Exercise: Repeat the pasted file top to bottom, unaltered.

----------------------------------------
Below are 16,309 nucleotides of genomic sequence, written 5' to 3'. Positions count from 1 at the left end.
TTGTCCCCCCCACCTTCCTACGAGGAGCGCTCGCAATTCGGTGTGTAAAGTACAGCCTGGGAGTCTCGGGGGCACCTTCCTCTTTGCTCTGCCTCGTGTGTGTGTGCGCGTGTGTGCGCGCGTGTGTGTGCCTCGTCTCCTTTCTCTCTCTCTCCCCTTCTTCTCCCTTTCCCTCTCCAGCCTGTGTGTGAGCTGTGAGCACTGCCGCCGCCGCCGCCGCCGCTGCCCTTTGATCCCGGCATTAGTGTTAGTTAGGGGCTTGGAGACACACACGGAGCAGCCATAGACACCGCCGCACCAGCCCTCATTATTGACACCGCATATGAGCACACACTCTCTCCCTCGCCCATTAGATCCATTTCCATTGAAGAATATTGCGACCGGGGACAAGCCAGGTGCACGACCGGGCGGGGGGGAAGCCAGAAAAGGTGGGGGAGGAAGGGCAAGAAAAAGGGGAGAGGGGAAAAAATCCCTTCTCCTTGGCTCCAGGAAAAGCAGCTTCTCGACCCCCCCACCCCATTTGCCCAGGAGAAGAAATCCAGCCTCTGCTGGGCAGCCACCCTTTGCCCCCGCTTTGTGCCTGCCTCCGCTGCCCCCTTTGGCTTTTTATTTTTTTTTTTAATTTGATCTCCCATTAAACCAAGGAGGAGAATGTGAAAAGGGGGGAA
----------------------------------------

Below are 16,309 nucleotides of genomic sequence, written 5' to 3'. Positions count from 1 at the left end.
TTGTCCCCCCCACCTTCCTACGAGGAGCGCTCGCAATTCGGTGTGTAAAGTACAGCCTGGGAGTCTCGGGGGCACCTTCCTCTTTGCTCTGCCTCGTGTGTGTGTGCGCGTGTGTGCGCGCGTGTGTGTGCCTCGTCTCCTTTCTCTCTCTCTCCCCTTCTTCTCCCTTTCCCTCTCCAGCCTGTGTGTGAGCTGTGAGCACTGCCGCCGCCGCCGCCGCCGCTGCCCTTTGATCCCGGCATTAGTGTTAGTTAGGGGCTTGGAGACACACACGGAGCAGCCATAGACACCGCCGCACCAGCCCTCATTATTGACACCGCATATGAGCACACACTCTCTCCCTCGCCCATTAGATCCATTTCCATTGAAGAATATTGCGACCGGGGACAAGCCAGGTGCACGACCGGGCGGGGGGGAAGCCAGAAAAGGTGGGGGAGGAAGGGCAAGAAAAAGGGGAGAGGGGAAAAAATCCCTTCTCCTTGGCTCCAGGAAAAGCAGCTTCTCGACCCCCCCACCCCATTTGCCCAGGAGAAGAAATCCAGCCTCTGCTGGGCAGCCACCCTTTGCCCCCGCTTTGTGCCTGCCTCCGCTGCCCCCTTTGGCTTTTTATTTTTTTTTTTAATTTGATCTCCCATTAAACCAAGGAGGAGAATGTGAAAAGGGGGGAA